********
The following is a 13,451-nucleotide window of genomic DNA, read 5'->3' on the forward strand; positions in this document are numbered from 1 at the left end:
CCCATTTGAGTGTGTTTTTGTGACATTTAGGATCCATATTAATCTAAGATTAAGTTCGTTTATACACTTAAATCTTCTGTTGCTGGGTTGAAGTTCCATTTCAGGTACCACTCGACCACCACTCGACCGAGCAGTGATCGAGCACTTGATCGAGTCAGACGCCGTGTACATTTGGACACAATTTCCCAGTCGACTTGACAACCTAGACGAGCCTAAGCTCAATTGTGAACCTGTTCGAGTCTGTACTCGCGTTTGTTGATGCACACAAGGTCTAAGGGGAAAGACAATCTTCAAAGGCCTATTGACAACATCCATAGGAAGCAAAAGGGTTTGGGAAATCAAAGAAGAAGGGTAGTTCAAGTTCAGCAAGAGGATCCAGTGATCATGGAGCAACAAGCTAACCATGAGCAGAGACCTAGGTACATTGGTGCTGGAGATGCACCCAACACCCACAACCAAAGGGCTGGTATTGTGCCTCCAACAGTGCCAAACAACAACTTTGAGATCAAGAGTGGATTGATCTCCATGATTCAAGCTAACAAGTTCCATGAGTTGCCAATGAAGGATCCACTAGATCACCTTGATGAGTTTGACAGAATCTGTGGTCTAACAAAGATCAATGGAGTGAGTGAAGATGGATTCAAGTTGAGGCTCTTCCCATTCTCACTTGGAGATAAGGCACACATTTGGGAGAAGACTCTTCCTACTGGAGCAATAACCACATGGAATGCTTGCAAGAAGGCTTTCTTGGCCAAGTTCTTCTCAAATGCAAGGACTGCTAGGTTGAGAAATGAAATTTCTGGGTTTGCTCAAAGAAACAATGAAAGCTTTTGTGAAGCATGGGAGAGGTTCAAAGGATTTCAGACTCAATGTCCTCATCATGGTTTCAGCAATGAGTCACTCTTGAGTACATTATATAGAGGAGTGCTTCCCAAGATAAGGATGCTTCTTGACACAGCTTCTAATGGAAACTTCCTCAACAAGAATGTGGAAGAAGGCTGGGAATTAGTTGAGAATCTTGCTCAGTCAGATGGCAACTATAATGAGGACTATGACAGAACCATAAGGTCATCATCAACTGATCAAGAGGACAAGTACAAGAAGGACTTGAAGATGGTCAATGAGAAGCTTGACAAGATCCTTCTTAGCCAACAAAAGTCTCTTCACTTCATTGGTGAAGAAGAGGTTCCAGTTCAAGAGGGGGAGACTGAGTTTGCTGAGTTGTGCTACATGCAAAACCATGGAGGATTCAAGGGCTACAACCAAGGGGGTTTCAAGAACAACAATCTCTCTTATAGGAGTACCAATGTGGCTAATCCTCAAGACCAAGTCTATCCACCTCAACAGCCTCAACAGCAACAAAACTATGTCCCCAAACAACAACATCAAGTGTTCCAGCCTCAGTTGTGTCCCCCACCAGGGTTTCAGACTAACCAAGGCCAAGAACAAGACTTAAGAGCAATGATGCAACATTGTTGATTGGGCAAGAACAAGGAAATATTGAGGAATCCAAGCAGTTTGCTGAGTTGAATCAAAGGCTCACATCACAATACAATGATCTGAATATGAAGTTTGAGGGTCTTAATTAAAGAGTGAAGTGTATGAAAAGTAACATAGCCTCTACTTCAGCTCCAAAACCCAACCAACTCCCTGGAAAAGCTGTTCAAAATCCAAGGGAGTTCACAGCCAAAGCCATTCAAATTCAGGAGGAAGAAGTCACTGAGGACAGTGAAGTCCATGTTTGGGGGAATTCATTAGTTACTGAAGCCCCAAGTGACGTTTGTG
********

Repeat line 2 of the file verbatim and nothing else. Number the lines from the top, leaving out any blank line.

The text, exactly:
CCCATTTGAGTGTGTTTTTGTGACATTTAGGATCCATATTAATCTAAGATTAAGTTCGTTTATACACTTAAATCTTCTGTTGCTGGGTTGAAGTTCCATTTCAGGTACCACTCGACCACCACTCGACCGAGCAGTGATCGAGCACTTGATCGAGTCAGACGCCGTGTACATTTGGACACAATTTCCCAGTCGACTTGACAACCTAGACGAGCCTAAGCTCAATTGTGAACCTGTTCGAGTCTGTACTCGCGTTTGTTGATGCACACAAGGTCTAAGGGGAAAGACAATCTTCAAAGGCCTATTGACAACATCCATAGGAAGCAAAAGGGTTTGGGAAATCAAAGAAGAAGGGTAGTTCAAGTTCAGCAAGAGGATCCAGTGATCATGGAGCAACAAGCTAACCATGAGCAGAGACCTAGGTACATTGGTGCTGGAGATGCACCCAACACCCACAACCAAAGGGCTGGTATTGTGCCTCCAACAGTGCCAAACAACAACTTTGAGATCAAGAGTGGATTGATCTCCATGATTCAAGCTAACAAGTTCCATGAGTTGCCAATGAAGGATCCACTAGATCACCTTGATGAGTTTGACAGAATCTGTGGTCTAACAAAGATCAATGGAGTGAGTGAAGATGGATTCAAGTTGAGGCTCTTCCCATTCTCACTTGGAGATAAGGCACACATTTGGGAGAAGACTCTTCCTACTGGAGCAATAACCACATGGAATGCTTGCAAGAAGGCTTTCTTGGCCAAGTTCTTCTCAAATGCAAGGACTGCTAGGTTGAGAAATGAAATTTCTGGGTTTGCTCAAAGAAACAATGAAAGCTTTTGTGAAGCATGGGAGAGGTTCAAAGGATTTCAGACTCAATGTCCTCATCATGGTTTCAGCAATGAGTCACTCTTGAGTACATTATATAGAGGAGTGCTTCCCAAGATAAGGATGCTTCTTGACACAGCTTCTAATGGAAACTTCCTCAACAAGAATGTGGAAGAAGGCTGGGAATTAGTTGAGAATCTTGCTCAGTCAGATGGCAACTATAATGAGGACTATGACAGAACCATAAGGTCATCATCAACTGATCAAGAGGACAAGTACAAGAAGGACTTGAAGATGGTCAATGAGAAGCTTGACAAGATCCTTCTTAGCCAACAAAAGTCTCTTCACTTCATTGGTGAAGAAGAGGTTCCAGTTCAAGAGGGGGAGACTGAGTTTGCTGAGTTGTGCTACATGCAAAACCATGGAGGATTCAAGGGCTACAACCAAGGGGGTTTCAAGAACAACAATCTCTCTTATAGGAGTACCAATGTGGCTAATCCTCAAGACCAAGTCTATCCACCTCAACAGCCTCAACAGCAACAAAACTATGTCCCCAAACAACAACATCAAGTGTTCCAGCCTCAGTTGTGTCCCCCACCAGGGTTTCAGACTAACCAAGGCCAAGAACAAGACTTAAGAGCAATGATGCAACATTGTTGATTGGGCAAGAACAAGGAAATATTGAGGAATCCAAGCAGTTTGCTGAGTTGAATCAAAGGCTCACATCACAATACAATGATCTGAATATGAAGTTTGAGGGTCTTAATTAAAGAGTGAAGTGTATGAAAAGTAACATAGCCTCTACTTCAGCTCCAAAACCCAACCAACTCCCTGGAAAAGCTGTTCAAAATCCAAGGGAGTTCACAGCCAAAGCCATTCAAATTCAGGAGGAAGAAGTCACTGAGGACAGTGAAGTCCATGTTTGGGGGAATTCATTAGTTACTGAAGCCCCAAGTGACGTTTGTG